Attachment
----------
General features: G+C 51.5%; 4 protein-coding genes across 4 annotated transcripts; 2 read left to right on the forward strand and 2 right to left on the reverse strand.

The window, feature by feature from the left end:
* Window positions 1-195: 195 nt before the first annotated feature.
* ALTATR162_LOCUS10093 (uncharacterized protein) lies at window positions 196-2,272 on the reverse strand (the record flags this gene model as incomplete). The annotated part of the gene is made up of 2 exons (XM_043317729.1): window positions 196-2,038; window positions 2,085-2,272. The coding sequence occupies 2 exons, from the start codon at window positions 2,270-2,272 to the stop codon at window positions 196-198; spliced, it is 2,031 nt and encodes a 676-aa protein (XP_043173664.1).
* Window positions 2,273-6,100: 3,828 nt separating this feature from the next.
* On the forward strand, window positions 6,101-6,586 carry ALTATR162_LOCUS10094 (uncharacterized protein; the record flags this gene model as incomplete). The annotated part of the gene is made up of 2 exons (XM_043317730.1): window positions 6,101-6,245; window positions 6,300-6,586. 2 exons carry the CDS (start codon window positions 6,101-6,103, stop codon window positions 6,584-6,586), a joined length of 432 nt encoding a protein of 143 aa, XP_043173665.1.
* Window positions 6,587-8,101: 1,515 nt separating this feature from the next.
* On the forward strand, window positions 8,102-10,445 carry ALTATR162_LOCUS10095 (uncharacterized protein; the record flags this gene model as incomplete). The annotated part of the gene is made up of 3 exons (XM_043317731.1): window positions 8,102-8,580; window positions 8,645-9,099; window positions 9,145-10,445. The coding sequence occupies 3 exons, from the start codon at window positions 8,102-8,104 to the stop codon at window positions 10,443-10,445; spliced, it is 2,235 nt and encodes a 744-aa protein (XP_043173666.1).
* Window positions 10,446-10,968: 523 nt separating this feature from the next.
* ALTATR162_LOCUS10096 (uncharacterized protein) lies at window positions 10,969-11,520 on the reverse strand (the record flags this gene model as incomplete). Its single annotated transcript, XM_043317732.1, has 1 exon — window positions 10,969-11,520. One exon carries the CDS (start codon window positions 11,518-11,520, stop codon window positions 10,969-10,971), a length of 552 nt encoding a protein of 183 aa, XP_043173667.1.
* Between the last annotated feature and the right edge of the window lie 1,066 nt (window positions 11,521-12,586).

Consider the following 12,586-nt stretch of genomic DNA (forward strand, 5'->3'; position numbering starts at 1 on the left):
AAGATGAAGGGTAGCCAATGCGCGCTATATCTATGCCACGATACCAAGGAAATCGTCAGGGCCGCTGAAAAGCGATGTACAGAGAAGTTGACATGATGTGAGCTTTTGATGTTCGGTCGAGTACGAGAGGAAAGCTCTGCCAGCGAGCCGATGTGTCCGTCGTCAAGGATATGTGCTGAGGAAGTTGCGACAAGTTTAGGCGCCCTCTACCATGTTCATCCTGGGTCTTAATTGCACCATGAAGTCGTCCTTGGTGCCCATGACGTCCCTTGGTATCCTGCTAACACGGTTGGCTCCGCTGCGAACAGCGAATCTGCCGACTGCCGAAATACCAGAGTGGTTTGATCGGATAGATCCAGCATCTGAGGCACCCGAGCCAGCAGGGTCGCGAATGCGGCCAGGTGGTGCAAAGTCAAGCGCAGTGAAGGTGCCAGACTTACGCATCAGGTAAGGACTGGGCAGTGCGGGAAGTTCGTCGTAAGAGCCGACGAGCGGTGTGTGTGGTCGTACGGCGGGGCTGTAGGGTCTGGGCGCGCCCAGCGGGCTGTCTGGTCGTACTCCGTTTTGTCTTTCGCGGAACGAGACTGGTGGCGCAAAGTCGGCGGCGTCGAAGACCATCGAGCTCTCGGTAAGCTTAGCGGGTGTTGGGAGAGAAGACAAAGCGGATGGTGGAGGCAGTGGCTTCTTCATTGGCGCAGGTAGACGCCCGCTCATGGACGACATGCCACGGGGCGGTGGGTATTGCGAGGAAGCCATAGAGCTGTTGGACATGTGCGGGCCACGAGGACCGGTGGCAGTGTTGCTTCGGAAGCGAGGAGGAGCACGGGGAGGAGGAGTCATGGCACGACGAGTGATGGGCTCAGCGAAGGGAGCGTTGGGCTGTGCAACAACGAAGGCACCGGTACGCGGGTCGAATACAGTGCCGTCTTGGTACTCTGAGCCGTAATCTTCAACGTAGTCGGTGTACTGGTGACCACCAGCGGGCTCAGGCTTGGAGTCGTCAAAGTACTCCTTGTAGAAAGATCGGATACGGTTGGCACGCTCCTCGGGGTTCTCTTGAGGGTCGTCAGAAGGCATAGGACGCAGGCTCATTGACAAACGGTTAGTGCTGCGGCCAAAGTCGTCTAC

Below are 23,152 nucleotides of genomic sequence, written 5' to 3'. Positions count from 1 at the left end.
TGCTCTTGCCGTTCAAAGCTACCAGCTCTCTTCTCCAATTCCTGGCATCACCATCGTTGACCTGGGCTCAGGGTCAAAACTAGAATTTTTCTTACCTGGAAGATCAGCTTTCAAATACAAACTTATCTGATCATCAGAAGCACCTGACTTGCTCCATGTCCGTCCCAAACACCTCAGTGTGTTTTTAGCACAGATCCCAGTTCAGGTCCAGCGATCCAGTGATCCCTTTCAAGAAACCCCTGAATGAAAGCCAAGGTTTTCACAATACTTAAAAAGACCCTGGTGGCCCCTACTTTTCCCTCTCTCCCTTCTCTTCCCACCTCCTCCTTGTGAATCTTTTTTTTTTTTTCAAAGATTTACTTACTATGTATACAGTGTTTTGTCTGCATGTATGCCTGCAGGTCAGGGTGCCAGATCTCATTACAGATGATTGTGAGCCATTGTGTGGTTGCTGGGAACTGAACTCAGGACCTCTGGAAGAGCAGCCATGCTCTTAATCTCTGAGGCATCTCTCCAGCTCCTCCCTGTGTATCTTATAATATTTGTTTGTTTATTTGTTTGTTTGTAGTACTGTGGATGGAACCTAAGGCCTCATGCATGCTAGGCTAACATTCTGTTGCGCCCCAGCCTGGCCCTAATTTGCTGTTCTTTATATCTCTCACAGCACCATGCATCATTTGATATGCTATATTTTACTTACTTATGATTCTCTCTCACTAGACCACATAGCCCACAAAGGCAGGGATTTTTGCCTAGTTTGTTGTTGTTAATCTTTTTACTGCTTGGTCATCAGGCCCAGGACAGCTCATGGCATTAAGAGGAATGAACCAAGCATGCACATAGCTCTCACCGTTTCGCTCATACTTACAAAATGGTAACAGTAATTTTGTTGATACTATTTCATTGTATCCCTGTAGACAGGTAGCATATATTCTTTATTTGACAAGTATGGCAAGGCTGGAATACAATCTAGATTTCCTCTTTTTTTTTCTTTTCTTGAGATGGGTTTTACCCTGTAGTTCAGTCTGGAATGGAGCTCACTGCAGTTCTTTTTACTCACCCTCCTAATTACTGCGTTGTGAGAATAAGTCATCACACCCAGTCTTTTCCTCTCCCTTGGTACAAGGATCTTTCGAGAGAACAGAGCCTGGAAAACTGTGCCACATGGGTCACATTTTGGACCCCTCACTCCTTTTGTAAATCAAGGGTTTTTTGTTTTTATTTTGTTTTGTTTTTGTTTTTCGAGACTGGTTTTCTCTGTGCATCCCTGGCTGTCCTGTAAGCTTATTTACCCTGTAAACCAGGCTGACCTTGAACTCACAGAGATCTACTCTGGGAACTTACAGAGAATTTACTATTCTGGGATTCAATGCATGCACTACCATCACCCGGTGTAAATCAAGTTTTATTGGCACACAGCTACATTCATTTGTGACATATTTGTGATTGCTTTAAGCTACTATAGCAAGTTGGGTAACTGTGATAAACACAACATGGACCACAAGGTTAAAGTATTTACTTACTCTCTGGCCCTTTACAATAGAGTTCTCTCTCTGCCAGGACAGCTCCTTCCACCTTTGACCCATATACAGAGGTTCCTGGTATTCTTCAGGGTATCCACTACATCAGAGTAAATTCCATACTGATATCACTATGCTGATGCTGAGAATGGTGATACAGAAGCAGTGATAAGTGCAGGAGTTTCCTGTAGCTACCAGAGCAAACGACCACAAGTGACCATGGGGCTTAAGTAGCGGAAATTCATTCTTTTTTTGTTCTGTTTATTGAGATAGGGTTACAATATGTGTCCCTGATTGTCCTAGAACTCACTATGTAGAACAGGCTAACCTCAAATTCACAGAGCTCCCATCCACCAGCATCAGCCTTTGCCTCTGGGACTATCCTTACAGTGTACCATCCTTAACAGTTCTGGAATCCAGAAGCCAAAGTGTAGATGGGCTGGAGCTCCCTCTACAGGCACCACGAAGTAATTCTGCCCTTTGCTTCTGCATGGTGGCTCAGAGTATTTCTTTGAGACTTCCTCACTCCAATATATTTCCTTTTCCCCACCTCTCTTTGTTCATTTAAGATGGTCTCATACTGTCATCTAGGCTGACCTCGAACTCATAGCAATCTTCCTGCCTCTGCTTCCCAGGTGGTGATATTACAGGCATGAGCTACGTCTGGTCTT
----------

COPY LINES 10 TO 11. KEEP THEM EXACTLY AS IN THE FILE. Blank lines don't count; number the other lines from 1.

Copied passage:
* ALTATR162_LOCUS10096 (uncharacterized protein) lies at window positions 10,969-11,520 on the reverse strand (the record flags this gene model as incomplete). Its single annotated transcript, XM_043317732.1, has 1 exon — window positions 10,969-11,520. One exon carries the CDS (start codon window positions 11,518-11,520, stop codon window positions 10,969-10,971), a length of 552 nt encoding a protein of 183 aa, XP_043173667.1.
* Between the last annotated feature and the right edge of the window lie 1,066 nt (window positions 11,521-12,586).